Getting Users to the Mobile Web

Creating content and Web sites is one thing, but how do you actually get users to access them via their mobile phone?

WAP Push

WAP push messages are messages sent to a mobile phone that direct the user toward WAP content. While they may appear similar to SMS messages, these are a different type of message. The WAP push message contains a link that a user can follow to access WAP content.

Sending rich messages to mobile phone users can be tricky. Until there is increased general awareness of the types of messages that can be sent to and from mobile phones, MMS (multimedia message service) messages can represent a problematic push-marketing medium. However, a WAP push message can direct users to rich content, enabling a sense of user control over content viewed.

Semacode is the name of the company that developed software for reading two-dimensional (2D) bar codes. It has an application that integrates Semacode tags with Facebook. Check it out at http://

Two-dimensional (2D) bar codes are similar to one-dimensional bar codes in that they can be scanned to access the information encoded, but 2D codes can contain a lot more information. In addition to this, with appropriate software, these codes can be photographed with a mobile phone, which then unpacks the information contained within the bar code.

Does that sound a little complicated? Essentially, the software that can be installed on the mobile phone turns the phone into a scanner. Information such as URLs (uniform resource locators), telephone numbers, or business names can be encoded in the bar code. When the code is scanned, the information is displayed on the phone. If this is a URL, for instance, the user can then visit that Web site without having to enter any additional information into the phone.

There are two encoding types in use: Datamatix (DM) bar codes or Quick Response (QR) bar codes. These can be open source or proprietary. The type of bar code affects the amount of information that may be stored in the bar code, while the standards used can affect the number of bar code readers that can successfully read the bar code. 2D bar codes are often also referred to as tags. These tags can be used in offline advertising and marketing campaigns to push consumers toward specific Web sites. Instead of having to remember and type in a URL, a user simply has to photograph the tag in order to visit the Web site.

Mobile URLs

Most companies now think nothing of including their Web site address on marketing collateral. However, in many cases, when this collateral is being viewed by potential customers, it is the mobile phone that is closer to hand than the PC. Remember, the phone is always carried and always on. Some organizations are cognizant of this and are now printing their mobile Web site URLs instead of or as well as their standard Web site address.

Mobile Search

Internet search has become an integral part of our lives and is an important part of the mobile marketing mix. However, as with users’ intentions when accessing the mobile Internet, the needs of the user are different when compared to search on a PC.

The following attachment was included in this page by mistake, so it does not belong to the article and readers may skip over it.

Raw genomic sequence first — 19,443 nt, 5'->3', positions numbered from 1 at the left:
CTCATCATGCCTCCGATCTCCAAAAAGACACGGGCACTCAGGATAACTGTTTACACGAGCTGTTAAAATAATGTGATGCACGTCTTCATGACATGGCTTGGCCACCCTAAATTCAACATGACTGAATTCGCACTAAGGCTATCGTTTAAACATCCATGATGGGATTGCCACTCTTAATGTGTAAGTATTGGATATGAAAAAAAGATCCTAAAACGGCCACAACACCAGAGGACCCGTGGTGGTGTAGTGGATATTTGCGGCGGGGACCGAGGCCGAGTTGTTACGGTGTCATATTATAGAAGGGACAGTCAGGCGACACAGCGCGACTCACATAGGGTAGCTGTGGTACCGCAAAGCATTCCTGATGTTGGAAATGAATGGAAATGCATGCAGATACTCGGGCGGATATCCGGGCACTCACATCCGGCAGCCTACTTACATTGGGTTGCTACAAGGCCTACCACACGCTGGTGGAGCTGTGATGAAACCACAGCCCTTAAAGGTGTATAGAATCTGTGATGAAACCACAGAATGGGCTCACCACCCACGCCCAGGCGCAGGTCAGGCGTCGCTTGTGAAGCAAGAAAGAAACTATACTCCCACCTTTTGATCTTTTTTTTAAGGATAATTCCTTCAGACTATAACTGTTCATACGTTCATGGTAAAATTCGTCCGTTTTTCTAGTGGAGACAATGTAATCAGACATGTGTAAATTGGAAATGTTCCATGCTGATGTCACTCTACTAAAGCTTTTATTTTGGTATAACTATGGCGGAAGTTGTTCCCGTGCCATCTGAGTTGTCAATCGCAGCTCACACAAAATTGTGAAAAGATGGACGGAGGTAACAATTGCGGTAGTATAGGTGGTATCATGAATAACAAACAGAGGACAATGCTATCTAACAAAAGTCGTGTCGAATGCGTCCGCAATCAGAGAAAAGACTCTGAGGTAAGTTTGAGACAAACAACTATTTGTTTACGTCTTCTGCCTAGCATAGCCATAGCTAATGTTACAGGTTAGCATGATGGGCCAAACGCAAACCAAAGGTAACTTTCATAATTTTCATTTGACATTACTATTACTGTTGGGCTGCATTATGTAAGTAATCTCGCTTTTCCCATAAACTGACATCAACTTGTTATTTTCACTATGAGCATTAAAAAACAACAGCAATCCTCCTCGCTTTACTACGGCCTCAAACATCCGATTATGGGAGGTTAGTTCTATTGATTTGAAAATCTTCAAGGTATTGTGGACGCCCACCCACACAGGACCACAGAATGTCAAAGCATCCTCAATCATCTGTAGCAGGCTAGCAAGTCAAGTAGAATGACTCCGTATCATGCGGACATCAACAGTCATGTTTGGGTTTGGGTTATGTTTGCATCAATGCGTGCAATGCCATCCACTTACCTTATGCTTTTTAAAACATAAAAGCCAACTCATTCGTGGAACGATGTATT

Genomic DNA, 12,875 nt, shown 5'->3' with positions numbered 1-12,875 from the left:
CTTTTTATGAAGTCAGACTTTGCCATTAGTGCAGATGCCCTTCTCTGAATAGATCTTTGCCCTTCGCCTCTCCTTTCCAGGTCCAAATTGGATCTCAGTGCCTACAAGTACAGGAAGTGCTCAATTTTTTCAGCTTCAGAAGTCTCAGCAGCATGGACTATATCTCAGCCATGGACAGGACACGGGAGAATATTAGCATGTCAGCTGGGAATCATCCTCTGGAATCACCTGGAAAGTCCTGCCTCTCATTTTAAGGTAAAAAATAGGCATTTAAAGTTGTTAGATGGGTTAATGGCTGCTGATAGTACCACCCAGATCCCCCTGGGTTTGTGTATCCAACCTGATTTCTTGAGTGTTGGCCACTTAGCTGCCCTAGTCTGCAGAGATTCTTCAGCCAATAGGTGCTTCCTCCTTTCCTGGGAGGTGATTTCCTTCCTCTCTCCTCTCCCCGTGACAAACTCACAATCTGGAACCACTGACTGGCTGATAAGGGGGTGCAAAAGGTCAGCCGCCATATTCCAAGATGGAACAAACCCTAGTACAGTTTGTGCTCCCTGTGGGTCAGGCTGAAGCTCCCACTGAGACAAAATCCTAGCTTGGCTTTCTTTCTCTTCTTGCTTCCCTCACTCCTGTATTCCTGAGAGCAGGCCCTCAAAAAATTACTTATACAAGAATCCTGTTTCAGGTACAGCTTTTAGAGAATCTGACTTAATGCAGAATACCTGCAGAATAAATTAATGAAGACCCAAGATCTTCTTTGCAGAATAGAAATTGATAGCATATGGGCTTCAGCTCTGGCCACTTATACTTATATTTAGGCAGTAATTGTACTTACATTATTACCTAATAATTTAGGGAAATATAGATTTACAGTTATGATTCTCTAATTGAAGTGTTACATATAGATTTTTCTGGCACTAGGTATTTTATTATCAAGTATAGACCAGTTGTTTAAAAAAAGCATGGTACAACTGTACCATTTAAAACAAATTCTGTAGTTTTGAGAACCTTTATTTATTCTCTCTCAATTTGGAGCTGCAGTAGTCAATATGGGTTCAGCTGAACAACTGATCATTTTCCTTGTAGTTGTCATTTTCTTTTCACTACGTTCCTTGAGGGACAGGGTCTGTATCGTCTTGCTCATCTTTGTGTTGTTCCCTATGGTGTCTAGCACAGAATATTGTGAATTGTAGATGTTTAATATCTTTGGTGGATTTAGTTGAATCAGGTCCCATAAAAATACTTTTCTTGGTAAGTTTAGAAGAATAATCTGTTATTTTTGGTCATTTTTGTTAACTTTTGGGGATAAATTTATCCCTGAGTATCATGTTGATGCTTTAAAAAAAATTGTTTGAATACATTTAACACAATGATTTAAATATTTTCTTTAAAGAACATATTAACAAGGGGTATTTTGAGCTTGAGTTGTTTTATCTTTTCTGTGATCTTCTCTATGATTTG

The limitations of the device, the mobile phone, and the needs of the user are what drive the differences for mobile search.

First, with smaller keypads, whether QWERTY, touch screen, or numeric, users are likely to enter shorter queries into search engines on mobile phones. Search engine results need to be displayed on a smaller screen and need to be easy to navigate.

Users are more task driven when using mobile phones to search, seeking concise information that answers their queries as opposed to using search as part of a discovery process. Just as with search on a PC, there are two types of search listings for mobile phones: natural or organic results and paid-for results.

Natural Search
Optimizing Web content for mobile search involves optimizing content for mobile use in general. Navigation needs to be simple to use without a mouse, and Web site owners should consider ensuring that content most relevant to the mobile user is readily available.

Paid Search
Mobile search engines are seeking to create revenue from their services by offering paid listings in a similar fashion to traditional search. As technology develops, search providers are able to offer more sophisticated targeting options to advertisers. Geo targeting can be incredibly specific, allowing businesses to offer targeted advertising when a customer is located nearby.


It’s not only Web sites that can be designed specifically for mobile devices. Applications and widgets can be created that are specifically for the mobile phone. For example, Google’s popular e-mail service Gmail can be accessed via the mobile Web, or Gmail users can download a Java application to their phone that gives them access to their Gmail account. The application presents a user experience that has been tailored to the mobile phone and can even be tailored to a particular handset.

Similarly, Apple’s popular iPhone uses apps, allowing iPhone users to access all manner of Web applications.

As of 2008, apps represent a marketing opportunity for products and companies reaching out to a tech-savvy, affluent community. Widgets can be products on their own, such as the Baby Monitor for the iPhone, or they can be used to market other products.


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